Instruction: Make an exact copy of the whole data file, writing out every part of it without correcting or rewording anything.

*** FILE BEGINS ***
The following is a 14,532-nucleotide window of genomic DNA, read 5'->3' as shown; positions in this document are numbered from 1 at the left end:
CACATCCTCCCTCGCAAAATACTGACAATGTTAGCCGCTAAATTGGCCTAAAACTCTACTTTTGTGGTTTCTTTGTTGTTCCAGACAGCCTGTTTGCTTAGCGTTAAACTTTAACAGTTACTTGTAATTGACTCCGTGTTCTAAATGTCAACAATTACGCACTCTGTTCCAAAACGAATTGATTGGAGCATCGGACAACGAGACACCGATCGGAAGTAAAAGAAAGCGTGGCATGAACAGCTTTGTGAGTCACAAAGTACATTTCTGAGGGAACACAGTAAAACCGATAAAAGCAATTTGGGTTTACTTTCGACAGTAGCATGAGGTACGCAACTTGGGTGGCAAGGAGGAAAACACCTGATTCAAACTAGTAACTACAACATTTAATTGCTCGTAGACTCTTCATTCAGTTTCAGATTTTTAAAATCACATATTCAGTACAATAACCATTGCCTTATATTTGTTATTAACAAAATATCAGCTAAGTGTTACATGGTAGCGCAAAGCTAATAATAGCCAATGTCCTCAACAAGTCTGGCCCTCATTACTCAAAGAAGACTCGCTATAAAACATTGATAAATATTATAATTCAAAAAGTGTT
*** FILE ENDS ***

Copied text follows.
The following is a 14,532-nucleotide window of genomic DNA, read 5'->3' as shown; positions in this document are numbered from 1 at the left end:
CACATCCTCCCTCGCAAAATACTGACAATGTTAGCCGCTAAATTGGCCTAAAACTCTACTTTTGTGGTTTCTTTGTTGTTCCAGACAGCCTGTTTGCTTAGCGTTAAACTTTAACAGTTACTTGTAATTGACTCCGTGTTCTAAATGTCAACAATTACGCACTCTGTTCCAAAACGAATTGATTGGAGCATCGGACAACGAGACACCGATCGGAAGTAAAAGAAAGCGTGGCATGAACAGCTTTGTGAGTCACAAAGTACATTTCTGAGGGAACACAGTAAAACCGATAAAAGCAATTTGGGTTTACTTTCGACAGTAGCATGAGGTACGCAACTTGGGTGGCAAGGAGGAAAACACCTGATTCAAACTAGTAACTACAACATTTAATTGCTCGTAGACTCTTCATTCAGTTTCAGATTTTTAAAATCACATATTCAGTACAATAACCATTGCCTTATATTTGTTATTAACAAAATATCAGCTAAGTGTTACATGGTAGCGCAAAGCTAATAATAGCCAATGTCCTCAACAAGTCTGGCCCTCATTACTCAAAGAAGACTCGCTATAAAACATTGATAAATATTATAATTCAAAAAGTGTT